i’ve really enjoyed being part of creating slant33.com this year. the youth cartel picked the 20 primary contributors, came up with the 52 weekly questions, and worked with the contributors to select three for each question. but i’m also one of the contributors. this week’s slant asks a practical question that has been posed to me many times over the last decade or so: how do you know when it’s time to move on from a youth ministry role?
here’s my response:
I moved too often in my first bunch of years of youth ministry. Let’s just get that on the table right up front. I can easily explain or justify each move (the church couldn’t hire me full time; I got fired; there were budget cutbacks, and I was going to lose my job). All legit. All rational.
The problem is, though, I think my mess was too much a part of the decision-making goulash each time. I wanted more power. I wanted to be liked more. I wanted to be respected more. And, man, the grass is so freaking green at the church calling you. It’s like green food coloring green.
I’m not saying those moves were mistakes. But I’m definitely saying my process of deciding was faulty. Well, except maybe the time I got fired. I didn’t have much say in that. But my discernment process for the next job was just as faulty as the ones that offered more volition. It wasn’t until I left my fourth church, to go to Youth Specialties, that my process was patient and thoughtful and anything resembling spiritual discernment.
In church world, we are pretty good at masking this. We are quick with the “God is calling me” language because it just doesn’t sound that good to say, “I just don’t like you people” or, “Sorry, but that other church offered me way more money” or, “I ran out of ideas here and need to go somewhere else where I can repeat them all and have them seem new.”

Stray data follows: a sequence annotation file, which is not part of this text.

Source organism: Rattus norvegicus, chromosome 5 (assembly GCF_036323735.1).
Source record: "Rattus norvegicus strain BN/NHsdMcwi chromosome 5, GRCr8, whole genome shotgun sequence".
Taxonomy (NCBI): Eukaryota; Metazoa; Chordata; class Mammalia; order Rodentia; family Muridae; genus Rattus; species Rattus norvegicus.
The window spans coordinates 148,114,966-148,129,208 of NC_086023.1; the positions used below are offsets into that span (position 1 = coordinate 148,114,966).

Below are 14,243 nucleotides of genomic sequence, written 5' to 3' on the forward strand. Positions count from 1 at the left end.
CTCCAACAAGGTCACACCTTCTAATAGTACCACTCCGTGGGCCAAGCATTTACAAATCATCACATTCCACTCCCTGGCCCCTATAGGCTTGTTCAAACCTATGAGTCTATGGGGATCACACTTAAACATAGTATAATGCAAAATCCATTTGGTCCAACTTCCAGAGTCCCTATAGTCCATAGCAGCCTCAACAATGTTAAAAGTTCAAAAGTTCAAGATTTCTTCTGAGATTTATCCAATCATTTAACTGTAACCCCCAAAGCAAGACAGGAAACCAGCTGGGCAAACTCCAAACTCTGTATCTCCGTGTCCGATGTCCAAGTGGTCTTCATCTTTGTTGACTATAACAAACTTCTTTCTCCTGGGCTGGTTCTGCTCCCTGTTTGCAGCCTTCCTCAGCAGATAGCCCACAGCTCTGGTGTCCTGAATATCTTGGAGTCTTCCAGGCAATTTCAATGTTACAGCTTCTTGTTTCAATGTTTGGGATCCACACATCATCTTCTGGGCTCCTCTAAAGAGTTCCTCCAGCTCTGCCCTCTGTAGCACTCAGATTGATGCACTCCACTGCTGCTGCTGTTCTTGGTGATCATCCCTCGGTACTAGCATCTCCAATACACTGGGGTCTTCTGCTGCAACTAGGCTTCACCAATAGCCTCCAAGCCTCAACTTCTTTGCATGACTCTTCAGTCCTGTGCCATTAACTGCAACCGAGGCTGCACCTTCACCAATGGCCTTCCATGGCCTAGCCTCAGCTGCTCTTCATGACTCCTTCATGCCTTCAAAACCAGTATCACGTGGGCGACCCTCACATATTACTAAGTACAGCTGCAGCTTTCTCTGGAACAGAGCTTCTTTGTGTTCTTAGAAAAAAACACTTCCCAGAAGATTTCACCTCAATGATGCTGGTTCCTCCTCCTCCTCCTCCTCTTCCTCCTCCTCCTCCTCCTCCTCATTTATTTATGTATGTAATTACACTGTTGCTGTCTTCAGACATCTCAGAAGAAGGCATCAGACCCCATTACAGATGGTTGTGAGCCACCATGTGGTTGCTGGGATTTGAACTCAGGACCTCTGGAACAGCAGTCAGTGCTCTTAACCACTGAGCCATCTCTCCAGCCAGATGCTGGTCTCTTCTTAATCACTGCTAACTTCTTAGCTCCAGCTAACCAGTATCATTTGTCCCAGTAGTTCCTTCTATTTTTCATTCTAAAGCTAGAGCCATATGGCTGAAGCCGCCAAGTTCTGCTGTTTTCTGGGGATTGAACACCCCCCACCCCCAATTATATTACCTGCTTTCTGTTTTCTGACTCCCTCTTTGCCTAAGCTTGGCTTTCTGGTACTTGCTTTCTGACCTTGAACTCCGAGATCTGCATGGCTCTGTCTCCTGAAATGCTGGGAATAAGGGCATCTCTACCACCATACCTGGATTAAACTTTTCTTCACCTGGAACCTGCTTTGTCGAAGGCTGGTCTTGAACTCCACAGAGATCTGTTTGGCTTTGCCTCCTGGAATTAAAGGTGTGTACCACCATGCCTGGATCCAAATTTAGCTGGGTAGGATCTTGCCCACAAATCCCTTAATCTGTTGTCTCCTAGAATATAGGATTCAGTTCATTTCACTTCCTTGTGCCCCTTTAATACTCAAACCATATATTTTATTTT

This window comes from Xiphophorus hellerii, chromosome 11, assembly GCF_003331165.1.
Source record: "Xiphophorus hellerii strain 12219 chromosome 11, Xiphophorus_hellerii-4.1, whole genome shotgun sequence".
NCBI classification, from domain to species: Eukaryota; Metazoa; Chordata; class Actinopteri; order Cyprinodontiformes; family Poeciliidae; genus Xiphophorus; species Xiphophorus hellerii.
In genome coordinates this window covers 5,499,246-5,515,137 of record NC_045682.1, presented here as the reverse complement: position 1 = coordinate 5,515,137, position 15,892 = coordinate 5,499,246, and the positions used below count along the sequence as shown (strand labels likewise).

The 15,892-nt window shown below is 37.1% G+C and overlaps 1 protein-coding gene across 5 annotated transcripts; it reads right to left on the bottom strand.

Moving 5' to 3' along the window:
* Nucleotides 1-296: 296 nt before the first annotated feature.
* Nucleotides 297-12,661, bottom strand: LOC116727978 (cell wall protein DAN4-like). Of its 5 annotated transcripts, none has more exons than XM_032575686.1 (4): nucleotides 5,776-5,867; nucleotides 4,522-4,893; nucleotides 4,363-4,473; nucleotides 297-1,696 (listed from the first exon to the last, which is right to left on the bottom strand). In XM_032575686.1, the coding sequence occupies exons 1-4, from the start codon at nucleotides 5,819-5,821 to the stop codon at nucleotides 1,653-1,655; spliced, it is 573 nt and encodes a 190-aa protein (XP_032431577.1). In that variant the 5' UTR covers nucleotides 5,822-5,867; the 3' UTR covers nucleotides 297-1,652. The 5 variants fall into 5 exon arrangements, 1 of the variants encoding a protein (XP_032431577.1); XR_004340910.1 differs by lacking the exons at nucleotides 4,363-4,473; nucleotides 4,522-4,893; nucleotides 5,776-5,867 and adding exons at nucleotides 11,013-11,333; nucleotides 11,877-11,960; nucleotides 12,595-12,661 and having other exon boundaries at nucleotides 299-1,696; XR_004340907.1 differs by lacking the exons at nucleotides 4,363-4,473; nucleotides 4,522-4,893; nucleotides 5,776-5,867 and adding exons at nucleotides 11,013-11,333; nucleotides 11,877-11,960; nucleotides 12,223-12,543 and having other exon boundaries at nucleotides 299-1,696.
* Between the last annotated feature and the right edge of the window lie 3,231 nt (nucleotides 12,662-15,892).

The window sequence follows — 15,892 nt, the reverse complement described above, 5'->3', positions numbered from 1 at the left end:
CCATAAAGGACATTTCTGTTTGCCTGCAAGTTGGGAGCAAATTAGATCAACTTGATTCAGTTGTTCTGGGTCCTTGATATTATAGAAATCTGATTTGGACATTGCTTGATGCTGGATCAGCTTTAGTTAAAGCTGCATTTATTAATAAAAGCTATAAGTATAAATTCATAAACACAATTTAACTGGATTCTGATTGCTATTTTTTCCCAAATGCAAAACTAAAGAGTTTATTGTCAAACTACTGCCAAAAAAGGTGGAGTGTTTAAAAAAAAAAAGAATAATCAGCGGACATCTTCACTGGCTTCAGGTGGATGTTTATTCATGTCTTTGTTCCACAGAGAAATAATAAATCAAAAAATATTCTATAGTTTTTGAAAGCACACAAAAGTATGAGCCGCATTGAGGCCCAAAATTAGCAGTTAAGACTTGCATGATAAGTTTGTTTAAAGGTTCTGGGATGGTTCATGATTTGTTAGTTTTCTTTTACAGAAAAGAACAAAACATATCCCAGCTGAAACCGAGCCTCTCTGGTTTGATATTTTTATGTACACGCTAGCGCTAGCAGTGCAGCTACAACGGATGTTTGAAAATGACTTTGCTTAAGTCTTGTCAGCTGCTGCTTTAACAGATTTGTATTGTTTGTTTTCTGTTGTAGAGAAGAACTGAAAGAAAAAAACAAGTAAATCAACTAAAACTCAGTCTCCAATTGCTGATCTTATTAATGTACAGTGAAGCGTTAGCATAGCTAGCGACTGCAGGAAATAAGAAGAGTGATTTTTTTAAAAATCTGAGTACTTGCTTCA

Over my dozen years at Youth Specialties, and in the couple years since, I’ve had hundreds of youth workers ask me about leaving. I don’t think we have the space to go into a deep response about spiritual discernment. But let me take a swing at a couple other related issues:
Are you worn out? Youth ministry can be one of the more wearying jobs out there. There are plenty of other jobs that are more physically exhausting. But when you add in the emotional, mental, and relational strain, well, it’s easy to get toasty. So we all get worn out. The question is: Is this a worn out that, with some rest, you can come back from? Are you tired, or are you worn out to the point that you’re going to do damage if you stay?
You might need some extended rest or a sabbatical in order to figure this out. (Of course, that feels risky too. My friend asked for and received a three-month sabbatical to discern whether he was supposed to stay at his church. On the day he returned to tell the church he had a renewed sense of calling and was going to stay, they informed him they’d decided the opposite. Ah, churches. That goofy bride o’ Christ.)